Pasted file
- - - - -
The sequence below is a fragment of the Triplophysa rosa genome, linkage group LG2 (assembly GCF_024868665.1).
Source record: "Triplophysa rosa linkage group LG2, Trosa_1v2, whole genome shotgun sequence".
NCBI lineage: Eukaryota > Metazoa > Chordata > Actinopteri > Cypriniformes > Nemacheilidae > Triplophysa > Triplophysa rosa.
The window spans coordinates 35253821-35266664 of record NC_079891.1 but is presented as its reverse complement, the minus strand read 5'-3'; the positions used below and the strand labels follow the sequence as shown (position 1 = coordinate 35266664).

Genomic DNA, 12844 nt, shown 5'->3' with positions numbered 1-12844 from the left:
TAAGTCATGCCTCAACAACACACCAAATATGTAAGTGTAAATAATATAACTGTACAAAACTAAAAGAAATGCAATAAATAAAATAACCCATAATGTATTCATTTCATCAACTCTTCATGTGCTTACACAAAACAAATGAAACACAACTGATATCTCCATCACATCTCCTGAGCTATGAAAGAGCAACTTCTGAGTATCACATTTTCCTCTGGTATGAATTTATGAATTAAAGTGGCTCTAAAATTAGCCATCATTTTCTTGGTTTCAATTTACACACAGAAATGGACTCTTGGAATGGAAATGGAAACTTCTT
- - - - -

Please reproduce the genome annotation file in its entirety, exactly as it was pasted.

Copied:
The sequence below is a fragment of the Triplophysa rosa genome, linkage group LG2 (assembly GCF_024868665.1).
Source record: "Triplophysa rosa linkage group LG2, Trosa_1v2, whole genome shotgun sequence".
NCBI lineage: Eukaryota > Metazoa > Chordata > Actinopteri > Cypriniformes > Nemacheilidae > Triplophysa > Triplophysa rosa.
The window spans coordinates 35253821-35266664 of record NC_079891.1 but is presented as its reverse complement, the minus strand read 5'-3'; the positions used below and the strand labels follow the sequence as shown (position 1 = coordinate 35266664).

Genomic DNA, 12844 nt, shown 5'->3' with positions numbered 1-12844 from the left:
TAAGTCATGCCTCAACAACACACCAAATATGTAAGTGTAAATAATATAACTGTACAAAACTAAAAGAAATGCAATAAATAAAATAACCCATAATGTATTCATTTCATCAACTCTTCATGTGCTTACACAAAACAAATGAAACACAACTGATATCTCCATCACATCTCCTGAGCTATGAAAGAGCAACTTCTGAGTATCACATTTTCCTCTGGTATGAATTTATGAATTAAAGTGGCTCTAAAATTAGCCATCATTTTCTTGGTTTCAATTTACACACAGAAATGGACTCTTGGAATGGAAATGGAAACTTCTT